Finding Hope Amidst Turmoil in the Central African Republic: Marc’s Story
When Marc arrived at the SOS Children’s Village Bangui in the Central African Republic, he was startlingly small for his age of four, unhappy and undernourished. Workers in the village quickly learned his distressing story, which was not unlike those of many other children affected by the violence and conflict in CAR.
Amidst the chaos of factional fighting in CAR between Christian, Muslim and other militia, Marc had lost his parents and ended up at the camp for internally displaced persons (IDPs) Crammed with makeshift dwellings, and without proper sanitation, the camp houses a minimum of 100,000 people. Small children like Marc, lost and alone, are especially vulnerable. And, though Marc was taken in by another family at the camp, they mistreated him instead of offering him the security and care he needed.
Fortunately, Marc’s circumstances were discovered and he was quickly referred to SOS Children’s Villages Bangui by staff from Save the Children, where unaccompanied children in his situation are provided interim care with a family for a minimum of three months.
SOS Emergency Response In Central African Republic
SOS Children’s Villages in Bangui has been operating emergency response services in the Central African Republic since December 2013, beginning with the conversion of the SOS primary school into a shelter for displaced persons. As a nondenominational space, and one secured by peacekeeping soldiers, SOS Children’s Village quickly became a sanctuary while religious tensions and conflicts ran high throughout the rest of the nation. The village’s ability to provide for up 4,500 displaced people was also reliant on the already stocked food, water and fuel supplies.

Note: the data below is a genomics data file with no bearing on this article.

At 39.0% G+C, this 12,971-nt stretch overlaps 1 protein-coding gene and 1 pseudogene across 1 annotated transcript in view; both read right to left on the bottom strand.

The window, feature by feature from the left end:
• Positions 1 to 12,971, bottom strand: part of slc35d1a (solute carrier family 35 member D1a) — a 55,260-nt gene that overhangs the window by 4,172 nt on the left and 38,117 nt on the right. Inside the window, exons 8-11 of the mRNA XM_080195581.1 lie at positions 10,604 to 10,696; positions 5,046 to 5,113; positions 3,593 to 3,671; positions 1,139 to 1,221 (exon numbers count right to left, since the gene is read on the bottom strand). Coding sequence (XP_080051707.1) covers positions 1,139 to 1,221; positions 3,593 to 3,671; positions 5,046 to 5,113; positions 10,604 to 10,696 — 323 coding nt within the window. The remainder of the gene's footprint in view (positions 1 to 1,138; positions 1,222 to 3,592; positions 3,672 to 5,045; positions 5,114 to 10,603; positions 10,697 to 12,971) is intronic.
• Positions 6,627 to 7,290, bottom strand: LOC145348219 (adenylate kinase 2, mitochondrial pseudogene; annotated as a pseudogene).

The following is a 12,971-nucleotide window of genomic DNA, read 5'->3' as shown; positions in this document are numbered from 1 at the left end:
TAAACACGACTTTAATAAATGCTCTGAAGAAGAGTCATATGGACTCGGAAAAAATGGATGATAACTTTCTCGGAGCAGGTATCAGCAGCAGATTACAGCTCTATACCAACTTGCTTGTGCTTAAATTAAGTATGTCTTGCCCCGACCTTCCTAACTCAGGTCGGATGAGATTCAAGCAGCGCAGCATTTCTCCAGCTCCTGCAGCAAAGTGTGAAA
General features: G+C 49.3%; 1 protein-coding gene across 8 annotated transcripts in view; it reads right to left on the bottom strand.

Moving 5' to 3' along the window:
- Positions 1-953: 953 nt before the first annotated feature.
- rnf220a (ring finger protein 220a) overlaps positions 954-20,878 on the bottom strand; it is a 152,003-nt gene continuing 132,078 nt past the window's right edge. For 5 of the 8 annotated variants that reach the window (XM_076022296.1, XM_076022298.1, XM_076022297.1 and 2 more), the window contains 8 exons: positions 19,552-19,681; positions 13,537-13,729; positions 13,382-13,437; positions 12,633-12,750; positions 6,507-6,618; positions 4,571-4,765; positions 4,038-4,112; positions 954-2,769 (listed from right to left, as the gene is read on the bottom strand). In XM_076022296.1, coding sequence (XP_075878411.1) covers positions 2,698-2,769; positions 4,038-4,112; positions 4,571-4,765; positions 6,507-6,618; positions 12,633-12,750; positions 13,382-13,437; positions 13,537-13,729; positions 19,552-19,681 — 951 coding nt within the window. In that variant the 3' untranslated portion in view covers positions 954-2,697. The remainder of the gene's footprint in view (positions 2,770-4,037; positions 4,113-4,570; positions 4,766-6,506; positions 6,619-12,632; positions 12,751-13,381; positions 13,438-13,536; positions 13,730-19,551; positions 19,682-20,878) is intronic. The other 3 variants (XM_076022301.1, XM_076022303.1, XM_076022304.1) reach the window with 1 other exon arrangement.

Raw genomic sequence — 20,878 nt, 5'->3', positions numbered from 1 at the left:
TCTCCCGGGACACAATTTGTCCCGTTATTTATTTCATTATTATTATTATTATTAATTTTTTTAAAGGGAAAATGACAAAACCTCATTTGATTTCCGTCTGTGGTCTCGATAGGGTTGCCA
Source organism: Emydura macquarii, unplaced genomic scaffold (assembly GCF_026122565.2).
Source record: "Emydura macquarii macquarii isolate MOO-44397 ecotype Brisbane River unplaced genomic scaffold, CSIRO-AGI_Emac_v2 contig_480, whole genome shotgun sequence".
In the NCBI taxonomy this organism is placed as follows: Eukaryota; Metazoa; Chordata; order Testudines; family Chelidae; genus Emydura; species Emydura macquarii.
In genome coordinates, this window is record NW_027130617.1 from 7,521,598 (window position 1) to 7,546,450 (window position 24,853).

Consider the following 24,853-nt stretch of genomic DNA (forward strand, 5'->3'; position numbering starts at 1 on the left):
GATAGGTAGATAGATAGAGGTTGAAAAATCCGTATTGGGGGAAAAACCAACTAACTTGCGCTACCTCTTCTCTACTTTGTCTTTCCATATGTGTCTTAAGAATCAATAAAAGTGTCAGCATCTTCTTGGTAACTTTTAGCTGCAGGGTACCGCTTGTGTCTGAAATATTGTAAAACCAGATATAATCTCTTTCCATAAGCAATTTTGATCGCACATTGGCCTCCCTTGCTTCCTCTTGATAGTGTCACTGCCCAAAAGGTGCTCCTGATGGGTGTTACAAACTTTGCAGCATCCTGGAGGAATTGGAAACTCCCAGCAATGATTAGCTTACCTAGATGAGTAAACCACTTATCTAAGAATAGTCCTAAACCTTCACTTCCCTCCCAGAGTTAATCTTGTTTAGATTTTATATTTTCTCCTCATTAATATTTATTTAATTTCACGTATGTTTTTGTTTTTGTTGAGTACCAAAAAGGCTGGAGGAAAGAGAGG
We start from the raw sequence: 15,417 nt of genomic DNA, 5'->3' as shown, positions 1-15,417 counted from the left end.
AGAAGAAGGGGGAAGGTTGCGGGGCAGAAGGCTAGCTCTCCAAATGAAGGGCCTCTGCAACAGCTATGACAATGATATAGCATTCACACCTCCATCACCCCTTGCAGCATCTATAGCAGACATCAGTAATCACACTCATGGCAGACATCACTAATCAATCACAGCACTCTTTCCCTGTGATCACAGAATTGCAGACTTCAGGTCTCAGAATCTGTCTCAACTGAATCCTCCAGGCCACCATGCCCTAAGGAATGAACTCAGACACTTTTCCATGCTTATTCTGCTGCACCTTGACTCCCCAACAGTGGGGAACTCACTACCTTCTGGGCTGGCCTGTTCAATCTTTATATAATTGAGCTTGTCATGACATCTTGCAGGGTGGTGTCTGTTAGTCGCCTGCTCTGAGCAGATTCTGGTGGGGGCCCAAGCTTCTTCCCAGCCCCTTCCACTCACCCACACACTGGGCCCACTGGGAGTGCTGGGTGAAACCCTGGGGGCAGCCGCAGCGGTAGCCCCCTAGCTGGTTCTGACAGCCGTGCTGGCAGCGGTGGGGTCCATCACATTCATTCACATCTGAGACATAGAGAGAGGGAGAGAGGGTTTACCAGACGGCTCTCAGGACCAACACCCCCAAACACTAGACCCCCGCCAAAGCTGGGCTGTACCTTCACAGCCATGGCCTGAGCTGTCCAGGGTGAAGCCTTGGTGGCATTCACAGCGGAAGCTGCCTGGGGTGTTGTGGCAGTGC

The initial phase of the emergency operation also concentrated on health, and the SOS Children’s Village partnered with Medecins sans Frontieres (MSF) who brought their mobile clinic into the village. While MSF treated wounded people, the SOS medical staff focused on child & maternal health and malnutrition.
In this recovery stage, a psychologist has also been retained to offer group psychosocial support to all 163 SOS co-workers in the CAR and to equip them to support children so that they are dealt with appropriately.
While the situation in both Bangui and Bouar (where another SOS Children’s Village is located) is still volatile, it has stabilised enough for both villages to reopen their schools. “Schools reopened on [February 17th]”, says Benedetta Niederhauesern, Health and Emergency Advisor for SOS Children’s Villages in Africa. “The morning is for those children already enrolled and the afternoon is for the displaced children, because other schools are still closed.”
Meanwhile, little Marc has found not just a refuge but also a home with an SOS family. “Already,” said Benedetta, “his health is improving - and he is beginning to interact with other children.”
She added: “I am glad that SOS is giving a high standard of care to each single child instead of trying to reach high numbers, sacrificing the quality of care.”
* Marc’s name has been changed to protect his identity